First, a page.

ARLINGTON, Va. — A sedan pulled up on the curb of a Giant grocery store in Arlington, Virginia Wednesday afternoon where a food drive was taking place for the Arlington Food Assistance Center (AFAC) in partnership with WUSA9. Out of the car walks two people, Teddy and Tricia both grinning from ear to ear.
“Share the wealth,” Tricia said. That was the short and sweet impact statement that brought them to the Arlington grocery store.
Teddy and Tricia didn’t grow up wealthy and they knew firsthand what it felt like to be in need of necessities. Both grew up with single moms raising large families. Tricia has three siblings and Teddy has two. Now they live in Falls Church, Virginia and have created a comfortable life for themselves in which they are in positions to give back to the community.
“We are well off enough. We are not rich but we’re not hungry,” said Tommy. “And we remember what it was like when we didn’t have food,” said Tricia.
Over the past few weeks, WUSA9 has partnered with multiple organizations in the DMV that have made it their mission to combat food insecurity. AFAC is serving the Arlington community to provide residents in need of food with a resource that will give them this necessity.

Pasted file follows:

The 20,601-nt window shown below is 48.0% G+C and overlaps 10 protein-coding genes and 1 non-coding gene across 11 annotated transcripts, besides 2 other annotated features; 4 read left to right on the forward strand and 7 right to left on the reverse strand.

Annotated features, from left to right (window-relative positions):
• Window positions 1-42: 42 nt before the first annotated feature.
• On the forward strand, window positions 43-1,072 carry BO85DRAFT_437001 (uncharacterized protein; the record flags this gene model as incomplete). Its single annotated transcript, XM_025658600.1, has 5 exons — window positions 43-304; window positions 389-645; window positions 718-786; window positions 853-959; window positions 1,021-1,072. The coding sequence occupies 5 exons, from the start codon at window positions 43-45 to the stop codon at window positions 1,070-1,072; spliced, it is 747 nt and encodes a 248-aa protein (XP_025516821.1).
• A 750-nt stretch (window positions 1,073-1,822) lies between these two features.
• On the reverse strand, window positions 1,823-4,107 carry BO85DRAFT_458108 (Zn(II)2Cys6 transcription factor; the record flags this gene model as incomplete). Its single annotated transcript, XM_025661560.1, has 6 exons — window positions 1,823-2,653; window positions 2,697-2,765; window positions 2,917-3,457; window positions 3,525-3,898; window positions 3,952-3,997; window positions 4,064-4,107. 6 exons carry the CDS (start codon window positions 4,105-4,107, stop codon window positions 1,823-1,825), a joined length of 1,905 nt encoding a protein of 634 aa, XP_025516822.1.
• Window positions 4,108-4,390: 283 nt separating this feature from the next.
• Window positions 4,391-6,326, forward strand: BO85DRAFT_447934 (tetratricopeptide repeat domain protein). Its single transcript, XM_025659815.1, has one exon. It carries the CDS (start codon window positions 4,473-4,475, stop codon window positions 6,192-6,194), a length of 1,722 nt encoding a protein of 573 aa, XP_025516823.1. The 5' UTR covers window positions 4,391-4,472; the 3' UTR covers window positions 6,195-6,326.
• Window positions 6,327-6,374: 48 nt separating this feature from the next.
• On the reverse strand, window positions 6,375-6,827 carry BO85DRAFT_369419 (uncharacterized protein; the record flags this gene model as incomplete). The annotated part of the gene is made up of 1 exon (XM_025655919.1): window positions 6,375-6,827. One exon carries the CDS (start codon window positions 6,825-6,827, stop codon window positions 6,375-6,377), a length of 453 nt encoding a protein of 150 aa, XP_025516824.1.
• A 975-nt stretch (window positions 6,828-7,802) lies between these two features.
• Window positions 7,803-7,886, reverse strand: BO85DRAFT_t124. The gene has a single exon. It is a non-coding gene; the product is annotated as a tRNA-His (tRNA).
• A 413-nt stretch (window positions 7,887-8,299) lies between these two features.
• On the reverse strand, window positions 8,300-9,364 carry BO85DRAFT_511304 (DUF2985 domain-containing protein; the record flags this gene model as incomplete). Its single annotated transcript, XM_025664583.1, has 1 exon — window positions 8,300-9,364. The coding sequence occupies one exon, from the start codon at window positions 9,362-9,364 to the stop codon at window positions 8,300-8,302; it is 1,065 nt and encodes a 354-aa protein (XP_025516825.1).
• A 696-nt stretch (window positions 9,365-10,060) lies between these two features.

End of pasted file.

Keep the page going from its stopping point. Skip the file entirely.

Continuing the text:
AFAC was created in 1988 and operates with the Choice Model which offers a choice to its clients when receiving food from the organization, according to AFAC’s website. The organization says this model can reduce food waste.
AFAC distributes food weekly and about 1/3 of its clients are children, according to its website. Additionally, for families to receive food from AFAC, they need to obtain a referral from an Arlington County government agency, a local church, school or social service agency, AFAC’s website states.
The Arlington organization serves around 2,400 families weekly, according to Brian Reach, Associate Director of Marketing and Communications for AFAC.
AFAC purchases about 40% of its food and about 60% comes from donations. according to Reach.
“We want to be there where people need us,” said Reach.
According to Capital Area Food Bank’s Hunger Report 2022, around 21% of people in Arlington experienced some form of food insecurity last year. About 14% of those people said they were food insecure and 7% stated they were severely food insecure.